For Joy Crookes, songwriting and storytelling are synonymous. Whether her songs are intimately personal or told through fictional characters, Crookes transforms jazz-inflected rhythm and melody to richly emotive narratives. It’s an ability sharpened by the South London singer’s affinity for people. “Ever since I was young, my dad would buy these things called candy sticks which kind of look like cigarettes made of sugar, and we’d sit and eat them and watch people and have this game where we were like, ‘Okay, what’s their story?’ ” she tells me.
Her debut album Skin, which was released in October, has been a lifetime in the making, a culmination of the stories she’s been collecting since she was 15. Now 23, Crookes has created a sonic chronicle of her youth, with all the love, power, pain, and confusion that entails. “I chose the name Skin because I’m really interested in how, biologically, it is one of the strongest parts of your body, but externally, it can be used against you constantly,” Crookes says. “That juxtaposition between strength and weakness is something that I grapple with contextually in the album.”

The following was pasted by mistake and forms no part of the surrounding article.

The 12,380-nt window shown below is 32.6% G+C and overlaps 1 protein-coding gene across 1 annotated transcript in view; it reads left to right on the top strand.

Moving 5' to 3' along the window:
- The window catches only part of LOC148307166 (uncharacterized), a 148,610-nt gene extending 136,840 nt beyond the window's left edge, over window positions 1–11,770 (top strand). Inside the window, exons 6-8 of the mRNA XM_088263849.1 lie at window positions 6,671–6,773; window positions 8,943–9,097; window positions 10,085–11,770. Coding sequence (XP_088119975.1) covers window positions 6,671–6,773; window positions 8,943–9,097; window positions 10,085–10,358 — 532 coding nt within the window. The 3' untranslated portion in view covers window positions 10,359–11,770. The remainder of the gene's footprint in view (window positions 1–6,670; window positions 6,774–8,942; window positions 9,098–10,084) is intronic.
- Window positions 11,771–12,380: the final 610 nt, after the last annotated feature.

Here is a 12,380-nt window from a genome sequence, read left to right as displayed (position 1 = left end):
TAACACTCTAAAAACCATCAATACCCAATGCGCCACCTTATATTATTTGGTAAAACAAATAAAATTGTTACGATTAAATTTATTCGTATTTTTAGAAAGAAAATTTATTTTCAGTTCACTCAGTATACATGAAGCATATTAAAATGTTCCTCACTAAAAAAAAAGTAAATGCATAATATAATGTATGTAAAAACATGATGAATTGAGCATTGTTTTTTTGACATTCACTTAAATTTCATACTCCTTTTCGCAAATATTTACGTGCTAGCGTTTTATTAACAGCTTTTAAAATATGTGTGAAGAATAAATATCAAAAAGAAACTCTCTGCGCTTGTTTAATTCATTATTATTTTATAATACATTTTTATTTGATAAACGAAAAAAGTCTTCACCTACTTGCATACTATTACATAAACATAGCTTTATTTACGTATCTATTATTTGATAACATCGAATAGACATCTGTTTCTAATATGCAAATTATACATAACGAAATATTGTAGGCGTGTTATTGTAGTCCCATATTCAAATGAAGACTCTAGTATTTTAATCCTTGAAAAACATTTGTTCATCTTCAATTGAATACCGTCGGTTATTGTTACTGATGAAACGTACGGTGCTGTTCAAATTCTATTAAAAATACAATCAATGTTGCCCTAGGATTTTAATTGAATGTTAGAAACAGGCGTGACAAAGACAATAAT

Indeed, if strength and weakness could be combined, it would be within Crookes’ vocals on the album’s title track; vulnerability and power glide together in her inflection as she sings to a lover suffering from depression. “I was raging at the fact that such a beautiful human being could see themselves with so much darkness,” she explains of the catalyst for the song. That rage presents itself softly in the Sinatra-influenced piano ballad.
Elsewhere on the album, Crookes channels fictional characters to tell stories removed from herself. The bouncy “Feet Don’t Fail Me Now” is told through a non-Black character’s performative allyship in the aftermath of the Black Lives Matter movement. Touching on cancel culture and accountability, Crookes provides an almost anthropological lens on the political paradigm of our generation.
“I cast my songs. And by casting my songs, I give a platform to people that I don’t necessarily like,” she says of her choice to speak in the voice of a character in some tracks. “ ‘Feet Don’t Fail Me Now’ was a way of holding people accountable, holding myself accountable, and then also humanizing ignorant human beings because ignorance is born from somewhere, you know. Children aren’t born with bias; they are taught bias.”
Crookes’ curiosity toward people, and toward herself, allows for a degree of vulnerability in her songs. The lyrics are gift-wrapped in pop and jazz rhythms, one almost has to listen twice to grasp the depth of her honesty.